27 апреля, 18:38

Josh Rogin's Lazy Tribute to Donald Trump

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Jacob Heilbrunn Politics, Americas Rogin uncritically regurgitates administration talking points. That’s not reporting; it’s pandering. Josh Rogin is a talented reporter who has migrated from Foreign Policy to Bloomberg News to the Washington Post. Rogin has broken a number of stories over the years. Today, in a column in the Post, he comes up with what may be his most startling revelation to date: Trump is a thoughtful thinker about foreign affairs overseeing a careful and deliberate policy process. “The emerging pattern,” Rogin writes, “shows how President Trump’s campaign statements are being transformed into policy, senior White House officials tell me—and Trump himself is intimately involved.” If only. Yesterday, Trump held a meeting at the White House on North Korea, which only disclosed that his administration has no strategy for dealing with it. He also came close to signing a wacky executive order drafted by Steve Bannon and Peter Navarro that would have started the process to withdraw from NAFTA. Then, at the last moment, after talking to the president and prime minister of Mexico and Canada, Trump flinched. Meanwhile, the New York Times reports that Secretary of State Rex Tillerson may not fill some two hundred posts at the State Department until 2018. How does this square with Rogin’s soothing depiction of Trump’s foreign policy? The main problem with Rogin’s piece is that he uncritically regurgitates the talking points disseminated to him by Trump administration officials, starting with Vice President Mike Pence. It’s fine for a reporter to serve as a kind of transmission belt for inside political dope that is revealing and reliable. But this isn’t it. What Rogin is doing isn’t reporting; it’s pandering. Read full article

27 апреля, 17:57

Now Anyone Can Travel To The Heart Of North Korea (And Not End Up In a Prison Camp)

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Ryan Pickrell Security, Asia Thanks to technology.  A Swedish startup has created the world’s first interactive virtual reality model of North Korea’s capital, Pyongyang. North Korea is one of the most exotic travel destinations in the world, but visiting has its risks. The U.S. Department of State “strongly urges” eager travelers to avoid venturing into North Korea, where foreign nationals have been detained for years for absurd crimes against the regime. Otto Frederick Warmbier, a University of Virginia student who traveled to North Korea with a tour group, was sentenced last year to 15 years of hard labor in the North Korean prison system for stealing a political poster. (This first appeared on The Daily Caller News Foundation’s website here.) The new virtual reality app created by SceneThere allows people to visit Pyongyang without having to leave the comfort of their homes. Online travelers need not worry about finding themselves in a North Korean prison camp or funding the regime by supporting its budding tourism industry. Viewers can look out across Pyongyang by standing atop Juche Tower, a symbol of North Korea’s core ideology and one of the largest free-mason structures in the world. Beyond the Taedong River are sights like Kim Il Sung Square and Mansu Hill. During the massive military parade marking the 105th anniversary of the birth of North Korean founder Kim Il Sung on April 15, the square was packed with soldiers, tanks and ballistic missiles. Mansu Hill is home to two iconic statues of young dictator Kim Jong-un’s father and grandfather. Read full article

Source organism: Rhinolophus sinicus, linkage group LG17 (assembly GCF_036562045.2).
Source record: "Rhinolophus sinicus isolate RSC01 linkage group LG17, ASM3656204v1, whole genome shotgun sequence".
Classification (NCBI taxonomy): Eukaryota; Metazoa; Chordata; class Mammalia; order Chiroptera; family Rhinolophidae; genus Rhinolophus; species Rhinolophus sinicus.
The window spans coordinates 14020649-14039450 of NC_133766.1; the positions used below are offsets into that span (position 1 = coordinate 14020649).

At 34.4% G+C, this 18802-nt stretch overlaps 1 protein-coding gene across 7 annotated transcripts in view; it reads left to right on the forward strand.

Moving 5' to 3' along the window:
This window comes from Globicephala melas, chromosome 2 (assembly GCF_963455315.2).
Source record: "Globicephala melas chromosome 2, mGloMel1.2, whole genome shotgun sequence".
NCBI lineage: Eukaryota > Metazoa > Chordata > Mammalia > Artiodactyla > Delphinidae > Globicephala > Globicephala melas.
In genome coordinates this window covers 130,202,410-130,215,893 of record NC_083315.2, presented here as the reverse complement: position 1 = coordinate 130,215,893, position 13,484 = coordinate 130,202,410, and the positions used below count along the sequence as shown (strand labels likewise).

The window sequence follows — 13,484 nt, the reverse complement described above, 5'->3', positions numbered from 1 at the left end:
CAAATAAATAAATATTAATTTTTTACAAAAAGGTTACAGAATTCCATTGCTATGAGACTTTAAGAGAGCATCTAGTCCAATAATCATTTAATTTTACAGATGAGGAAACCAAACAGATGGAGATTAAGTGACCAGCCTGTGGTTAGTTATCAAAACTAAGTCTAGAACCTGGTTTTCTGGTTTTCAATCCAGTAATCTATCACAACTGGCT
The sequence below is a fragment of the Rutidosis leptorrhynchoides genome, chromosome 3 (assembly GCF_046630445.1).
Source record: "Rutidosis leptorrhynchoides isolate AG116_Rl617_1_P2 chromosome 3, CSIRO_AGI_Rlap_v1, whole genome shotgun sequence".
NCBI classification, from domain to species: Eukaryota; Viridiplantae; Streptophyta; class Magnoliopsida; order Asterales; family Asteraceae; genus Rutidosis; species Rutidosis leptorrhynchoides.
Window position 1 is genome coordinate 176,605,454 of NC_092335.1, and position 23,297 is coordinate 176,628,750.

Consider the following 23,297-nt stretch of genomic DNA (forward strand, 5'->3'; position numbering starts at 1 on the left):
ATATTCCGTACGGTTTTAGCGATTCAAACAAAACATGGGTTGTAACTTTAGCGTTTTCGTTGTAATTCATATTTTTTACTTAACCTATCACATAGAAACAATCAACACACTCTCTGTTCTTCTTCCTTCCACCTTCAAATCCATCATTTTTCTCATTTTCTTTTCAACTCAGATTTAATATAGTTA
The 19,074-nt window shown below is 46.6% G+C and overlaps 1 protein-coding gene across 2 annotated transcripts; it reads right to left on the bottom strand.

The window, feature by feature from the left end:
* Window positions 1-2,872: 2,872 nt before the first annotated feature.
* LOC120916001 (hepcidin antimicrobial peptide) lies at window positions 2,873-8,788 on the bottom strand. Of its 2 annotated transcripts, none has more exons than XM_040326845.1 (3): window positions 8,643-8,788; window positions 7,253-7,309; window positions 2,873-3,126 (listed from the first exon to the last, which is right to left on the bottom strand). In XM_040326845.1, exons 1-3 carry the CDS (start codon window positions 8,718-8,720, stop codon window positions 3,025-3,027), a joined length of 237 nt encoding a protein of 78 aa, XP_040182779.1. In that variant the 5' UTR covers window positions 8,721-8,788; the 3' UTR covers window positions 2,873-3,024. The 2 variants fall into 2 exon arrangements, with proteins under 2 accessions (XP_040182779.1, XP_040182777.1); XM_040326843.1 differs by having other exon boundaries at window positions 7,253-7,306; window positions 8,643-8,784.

27 апреля, 17:47

Trump's First 100 Days Sound A Lot like Bill Clinton's

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Daniel McCarthy Politics, Americas After one hundred days, the Trump White House is still an experiment in progress. The president had a rough first hundred days. His party controlled both houses of Congress, but he couldn’t pass major legislation. Immigration and health care proved to be tripwires. Many government posts went unfilled, and key appointees who did take office were controversial. The president’s family took on a policymaking role that struck critics as equal parts preposterous and outrageous—as if the White House had been turned into a family business. All of that describes Donald Trump’s first hundred days as president—but it also describes the first hundred days of President Bill Clinton. By this point in his administration, Clinton had seen his stimulus bill shot down in the Senate by a Republican filibuster. He’d had two nominees for attorney general, Zoe Baird and Kimba Wood, withdraw after it was discovered they had each employed illegal immigrants as nannies. Clinton, unlike Trump, had launched no missiles at Syria by this point, but his third and finally successful attorney-general nominee, Janet Reno, oversaw an FBI assault on the Branch Davidian compound in Waco, Texas, that resulted in the deaths of more than seventy people. Terrorism and war in the Middle East were already challenges for the new president in 1993 in any event, with the United States enforcing no-fly zones in Iraq and Islamist radicals bombing the World Trade Center in February. Meanwhile, Clinton appointed his wife to lead a task force to redesign America’s health-care system. Donald Trump may be the most unconventional leader in the country’s history, but he is hardly the first president whose first hundred days have been characterized by more trouble than triumph. The comparisons with Clinton are particularly noteworthy, however. Clinton, like Trump, campaigned as a populist of sorts, and by doing so successfully beat a Bush. And though Democrats today might like to forget, Clinton campaigned as a tough-on-crime candidate, one who was not above playing the race card. But the most important parallel between Clinton and Trump is that they both took office at the end of one era and the beginning of another. Clinton was the first truly post–Cold War president. And Trump is the first president of this nameless era that is post–“post–Cold War.” Read full article